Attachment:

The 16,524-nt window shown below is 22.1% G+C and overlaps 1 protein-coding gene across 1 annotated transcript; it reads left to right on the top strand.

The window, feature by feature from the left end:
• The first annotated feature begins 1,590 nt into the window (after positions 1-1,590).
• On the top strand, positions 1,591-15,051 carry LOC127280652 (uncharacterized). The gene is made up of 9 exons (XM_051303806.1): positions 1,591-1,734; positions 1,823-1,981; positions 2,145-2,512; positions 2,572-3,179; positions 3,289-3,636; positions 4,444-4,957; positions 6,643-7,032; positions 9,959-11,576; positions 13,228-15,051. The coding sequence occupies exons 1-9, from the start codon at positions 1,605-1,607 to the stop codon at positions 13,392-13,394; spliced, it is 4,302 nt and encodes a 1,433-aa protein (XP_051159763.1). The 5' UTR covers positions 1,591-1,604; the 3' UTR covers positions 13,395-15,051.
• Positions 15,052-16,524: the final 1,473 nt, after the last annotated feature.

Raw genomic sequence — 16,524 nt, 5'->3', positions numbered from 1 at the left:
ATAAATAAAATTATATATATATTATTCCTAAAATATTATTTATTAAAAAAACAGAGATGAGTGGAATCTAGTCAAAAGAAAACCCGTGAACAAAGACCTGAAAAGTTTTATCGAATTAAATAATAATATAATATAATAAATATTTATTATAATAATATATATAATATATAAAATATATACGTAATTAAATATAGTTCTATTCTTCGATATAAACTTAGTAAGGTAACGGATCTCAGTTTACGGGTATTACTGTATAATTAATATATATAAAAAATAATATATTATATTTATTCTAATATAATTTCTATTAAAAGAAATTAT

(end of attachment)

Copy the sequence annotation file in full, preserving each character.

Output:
The 16,524-nt window shown below is 22.1% G+C and overlaps 1 protein-coding gene across 1 annotated transcript; it reads left to right on the top strand.

The window, feature by feature from the left end:
• The first annotated feature begins 1,590 nt into the window (after positions 1-1,590).
• On the top strand, positions 1,591-15,051 carry LOC127280652 (uncharacterized). The gene is made up of 9 exons (XM_051303806.1): positions 1,591-1,734; positions 1,823-1,981; positions 2,145-2,512; positions 2,572-3,179; positions 3,289-3,636; positions 4,444-4,957; positions 6,643-7,032; positions 9,959-11,576; positions 13,228-15,051. The coding sequence occupies exons 1-9, from the start codon at positions 1,605-1,607 to the stop codon at positions 13,392-13,394; spliced, it is 4,302 nt and encodes a 1,433-aa protein (XP_051159763.1). The 5' UTR covers positions 1,591-1,604; the 3' UTR covers positions 13,395-15,051.
• Positions 15,052-16,524: the final 1,473 nt, after the last annotated feature.

Raw genomic sequence — 16,524 nt, 5'->3', positions numbered from 1 at the left:
ATAAATAAAATTATATATATATTATTCCTAAAATATTATTTATTAAAAAAACAGAGATGAGTGGAATCTAGTCAAAAGAAAACCCGTGAACAAAGACCTGAAAAGTTTTATCGAATTAAATAATAATATAATATAATAAATATTTATTATAATAATATATATAATATATAAAATATATACGTAATTAAATATAGTTCTATTCTTCGATATAAACTTAGTAAGGTAACGGATCTCAGTTTACGGGTATTACTGTATAATTAATATATATAAAAAATAATATATTATATTTATTCTAATATAATTTCTATTAAAAGAAATTAT